Iliotibial Band Syndrome and How Physiotherapy and Sports Rehabilitation Can Help

As the good weather approaches, so too does the athletic season and a plethora of triathlon events begin to take place. Recent physiotherapy and sports rehabilitation news articles have focused on triathlon and overuse injuries and where on the triathlon course those injuries occur and iliotibial band (ITB) injuries are a common injury, but exactly what do they entail and how are they treated?

Iliotibial band syndrome is accredited to being one of the leading causes of lateral knee pain in athletes, in particular with runners. Running from the pelvis and down the outside of the thigh, and inserting below the knee on the outer aspect, the iliotibial band, or ITB, works in conjunction with the other muscles of the hip to extend, abduct and rotate the hip outwards, and it also works to stabilise the outside of the knee through extension and flexiom. Therefore, it is used continually when walking and running.

Some of the training habits that can contribute towards iliotibial band injuries include; consistently running on banked surfaces. This causes the downhill-positioned leg to bend slightly inward. This triggers extreme stretching of the band against the femur. Excessive up-hill and downhill running (and indeed upstairs and downstairs) also have a negative effect. Inadequate warm-up and cool-down is another common contributory factor. But it’s not all running-orientated activity that can negatively contribute towards ITB problems; rowing, treading water, breaststroke and positioning the feet ‘toed-in’ to an excessive angle when cycling are all linked to the condition.

Because of their adoption of most of the above activities, triathlon athletes often encounter problems with the iliotibial band and the problem is when the band begins to rub over the thigh bone, causing pain over the knee joint; pain which might extend up the outside of the thigh, or down the outside of the shin. Athletes experience pain during activity and pain relieves when resting. The rubbing experience can occur for a number of reasons and it’s often associated with changes to the mechanisms of the hip, knee, or foot.

Treating ITB problems during the initial and acute stages can include ice packs and rest. Ongoing treatment focuses on targeted stretching, muscle strengthening and correction of biomechanical problems, such as over-pronation, in conjunction with a Derby Physiotherapy and/or Derby Sports Rehabilitation specialist. To find a reputable Derby Physiotherapist and Sports Rehabilitation specialist, look for good reviews online or ask your GP for recommendations.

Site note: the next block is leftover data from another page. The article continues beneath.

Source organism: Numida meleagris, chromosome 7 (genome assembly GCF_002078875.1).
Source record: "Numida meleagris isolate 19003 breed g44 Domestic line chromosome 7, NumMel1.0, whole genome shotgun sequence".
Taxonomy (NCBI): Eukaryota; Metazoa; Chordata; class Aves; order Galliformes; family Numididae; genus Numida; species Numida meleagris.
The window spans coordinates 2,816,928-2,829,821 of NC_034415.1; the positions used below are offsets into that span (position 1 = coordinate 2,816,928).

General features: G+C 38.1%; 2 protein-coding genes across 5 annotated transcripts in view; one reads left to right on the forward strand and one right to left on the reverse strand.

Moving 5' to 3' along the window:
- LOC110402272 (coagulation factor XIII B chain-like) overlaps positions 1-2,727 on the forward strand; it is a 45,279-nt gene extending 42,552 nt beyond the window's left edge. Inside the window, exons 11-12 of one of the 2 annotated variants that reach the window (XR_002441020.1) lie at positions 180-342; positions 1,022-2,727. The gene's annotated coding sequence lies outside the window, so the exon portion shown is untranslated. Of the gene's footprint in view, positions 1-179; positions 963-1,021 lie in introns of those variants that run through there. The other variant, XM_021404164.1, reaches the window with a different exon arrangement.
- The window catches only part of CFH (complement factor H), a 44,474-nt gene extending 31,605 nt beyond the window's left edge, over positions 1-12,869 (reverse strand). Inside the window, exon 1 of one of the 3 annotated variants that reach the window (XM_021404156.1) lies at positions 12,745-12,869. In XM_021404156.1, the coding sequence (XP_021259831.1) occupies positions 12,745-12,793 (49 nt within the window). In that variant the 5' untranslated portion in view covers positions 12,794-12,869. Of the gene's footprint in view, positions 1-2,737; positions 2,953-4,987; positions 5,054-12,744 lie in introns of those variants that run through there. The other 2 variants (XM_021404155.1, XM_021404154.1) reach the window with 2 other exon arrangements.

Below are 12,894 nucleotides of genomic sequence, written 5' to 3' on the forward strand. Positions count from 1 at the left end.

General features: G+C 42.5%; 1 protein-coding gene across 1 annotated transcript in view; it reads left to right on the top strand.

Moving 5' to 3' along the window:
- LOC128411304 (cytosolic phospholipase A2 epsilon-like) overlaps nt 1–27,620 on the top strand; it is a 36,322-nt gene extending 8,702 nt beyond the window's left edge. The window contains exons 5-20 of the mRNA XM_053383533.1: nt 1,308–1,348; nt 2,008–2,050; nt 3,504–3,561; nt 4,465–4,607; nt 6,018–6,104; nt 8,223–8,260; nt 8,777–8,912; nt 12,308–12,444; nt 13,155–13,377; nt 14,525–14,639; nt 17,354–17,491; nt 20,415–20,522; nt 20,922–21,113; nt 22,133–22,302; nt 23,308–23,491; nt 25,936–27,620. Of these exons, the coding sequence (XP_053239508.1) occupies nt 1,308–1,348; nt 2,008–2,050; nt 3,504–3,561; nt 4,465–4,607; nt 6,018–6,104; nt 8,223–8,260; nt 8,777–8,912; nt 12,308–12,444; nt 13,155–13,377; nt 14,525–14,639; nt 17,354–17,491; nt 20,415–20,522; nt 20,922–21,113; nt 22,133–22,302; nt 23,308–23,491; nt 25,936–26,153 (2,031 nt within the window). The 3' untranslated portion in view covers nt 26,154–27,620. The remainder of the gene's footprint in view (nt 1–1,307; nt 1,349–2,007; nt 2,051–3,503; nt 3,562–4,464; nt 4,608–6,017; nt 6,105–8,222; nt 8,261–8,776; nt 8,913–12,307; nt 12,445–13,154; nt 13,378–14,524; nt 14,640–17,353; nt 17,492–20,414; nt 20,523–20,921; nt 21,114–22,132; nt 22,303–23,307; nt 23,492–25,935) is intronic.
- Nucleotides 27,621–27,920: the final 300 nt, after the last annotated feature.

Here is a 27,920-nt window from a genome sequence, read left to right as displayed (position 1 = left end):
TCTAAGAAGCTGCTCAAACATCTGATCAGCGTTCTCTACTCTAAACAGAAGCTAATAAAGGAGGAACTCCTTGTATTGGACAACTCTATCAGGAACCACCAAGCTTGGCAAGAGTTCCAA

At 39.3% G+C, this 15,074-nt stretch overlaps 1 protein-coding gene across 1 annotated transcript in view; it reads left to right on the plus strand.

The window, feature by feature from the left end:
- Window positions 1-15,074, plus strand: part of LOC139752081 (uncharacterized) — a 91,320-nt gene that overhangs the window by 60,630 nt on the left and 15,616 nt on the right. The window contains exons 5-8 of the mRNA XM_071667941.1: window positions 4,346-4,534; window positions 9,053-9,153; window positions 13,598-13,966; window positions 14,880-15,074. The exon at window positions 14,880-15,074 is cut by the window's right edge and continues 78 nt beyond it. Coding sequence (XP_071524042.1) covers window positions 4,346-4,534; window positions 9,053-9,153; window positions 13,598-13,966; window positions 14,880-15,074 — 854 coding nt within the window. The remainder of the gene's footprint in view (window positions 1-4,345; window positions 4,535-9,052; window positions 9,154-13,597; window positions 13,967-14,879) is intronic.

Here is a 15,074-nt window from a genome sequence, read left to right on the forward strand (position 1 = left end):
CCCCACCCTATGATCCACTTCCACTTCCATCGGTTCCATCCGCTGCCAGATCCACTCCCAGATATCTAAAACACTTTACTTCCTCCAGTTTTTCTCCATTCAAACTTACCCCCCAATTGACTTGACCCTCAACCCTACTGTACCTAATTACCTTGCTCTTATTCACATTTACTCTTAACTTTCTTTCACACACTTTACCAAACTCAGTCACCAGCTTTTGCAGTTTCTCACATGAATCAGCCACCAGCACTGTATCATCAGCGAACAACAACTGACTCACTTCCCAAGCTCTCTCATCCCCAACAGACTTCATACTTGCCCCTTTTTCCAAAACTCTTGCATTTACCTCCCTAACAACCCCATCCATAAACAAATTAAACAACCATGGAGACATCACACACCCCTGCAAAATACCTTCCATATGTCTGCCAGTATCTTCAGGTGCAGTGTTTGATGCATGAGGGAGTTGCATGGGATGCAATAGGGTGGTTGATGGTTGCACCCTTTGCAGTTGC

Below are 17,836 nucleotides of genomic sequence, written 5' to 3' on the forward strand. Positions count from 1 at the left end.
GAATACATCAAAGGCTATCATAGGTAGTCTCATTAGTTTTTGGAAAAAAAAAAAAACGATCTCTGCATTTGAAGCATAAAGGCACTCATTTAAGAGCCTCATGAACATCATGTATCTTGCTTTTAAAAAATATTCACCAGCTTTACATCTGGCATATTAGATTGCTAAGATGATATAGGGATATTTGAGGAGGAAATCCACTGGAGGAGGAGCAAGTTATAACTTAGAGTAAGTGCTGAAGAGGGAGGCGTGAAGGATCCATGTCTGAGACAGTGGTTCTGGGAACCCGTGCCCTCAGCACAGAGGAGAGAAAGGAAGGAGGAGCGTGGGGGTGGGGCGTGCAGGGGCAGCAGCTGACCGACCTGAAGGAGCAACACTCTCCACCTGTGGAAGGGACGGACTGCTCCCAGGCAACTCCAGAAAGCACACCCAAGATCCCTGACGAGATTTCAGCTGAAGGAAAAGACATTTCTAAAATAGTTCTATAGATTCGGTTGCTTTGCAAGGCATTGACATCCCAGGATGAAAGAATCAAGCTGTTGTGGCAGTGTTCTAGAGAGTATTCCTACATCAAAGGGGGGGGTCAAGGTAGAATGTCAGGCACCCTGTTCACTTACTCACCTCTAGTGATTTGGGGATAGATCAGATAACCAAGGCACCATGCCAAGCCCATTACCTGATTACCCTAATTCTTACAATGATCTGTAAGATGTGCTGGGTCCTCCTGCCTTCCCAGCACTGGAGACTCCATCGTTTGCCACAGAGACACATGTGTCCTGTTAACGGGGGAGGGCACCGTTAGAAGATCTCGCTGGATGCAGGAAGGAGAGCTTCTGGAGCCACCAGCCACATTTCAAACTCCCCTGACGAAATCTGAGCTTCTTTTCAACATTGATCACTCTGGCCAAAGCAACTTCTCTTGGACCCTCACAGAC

How Physical Therapy Can Treat Thoracic Outlet Syndrome

Symptoms can start out somewhat vague. Pain may be felt in the neck and shoulder accompanied by tingling in the hand, particularly if a lot of time is spent at a computer. Hand and shoulder pain may worsen, while patients may begin to feel coldness in their fingers. Thoracic outlet syndrome may start out benign enough, but if left untreated, patients conditions may deteriorate to the point of decreased ability to work and participate in their day-to-day life.

What is Thoracic Outlet Syndrome?

Thoracic outlet syndrome (TOS) is a condition which symptoms include:

  • Numbness in fingers
  • Pain in shoulder, neck and arm
  • Impaired and sometimes discoloration of the extremities

TOS is caused by compression of nerves and/or blood vessels in the upper chest. The thoracic outlet(TO) refers to the exiting passage for those nerves and blood vessels out of the chest into the upper extremities. The TO is bordered by muscles, bone and other tissues and any issue that results in muscle, bone, and other tissues border the thoracic outlet. Any condition that results in swelling of these tissues can cause thoracic outlet syndrome. Thoracic outlet can be caused by poor posture, extensive computer work, weightlifting, however it must be noted that sometimes no sometimes there is no detectable cause.

How to Treat Thoracic Outlet Syndrome

  1. Posture Training: The first protocol in treating TOS is assessing postural problems in day-to-day activities, work and at rest to reset the posture as needed in order to decrease the pressure on the thoracic passage.
  2. Manual Therapy: The focus of manual therapy is increasing range of motion in the shoulder girdle and the 1/2 ribs. This will also aid in the patient’s ability to maintain the postural adjustments of the posture training.
  3. Transcutaneous Electrical Nerve Stimulation or TENS: TENS or EMS is a pain treatment modality that uses low voltage electric current which causes the local release of neurotransmitters such as serotonin which block pain signals in the brain.
  4. Kinesio Tape: In addition to the useful benefits Kinesio tape have in pain relief, swelling reduction and improvement in lymph function; Kinesio tape is also useful for helping patients maintain proper posture.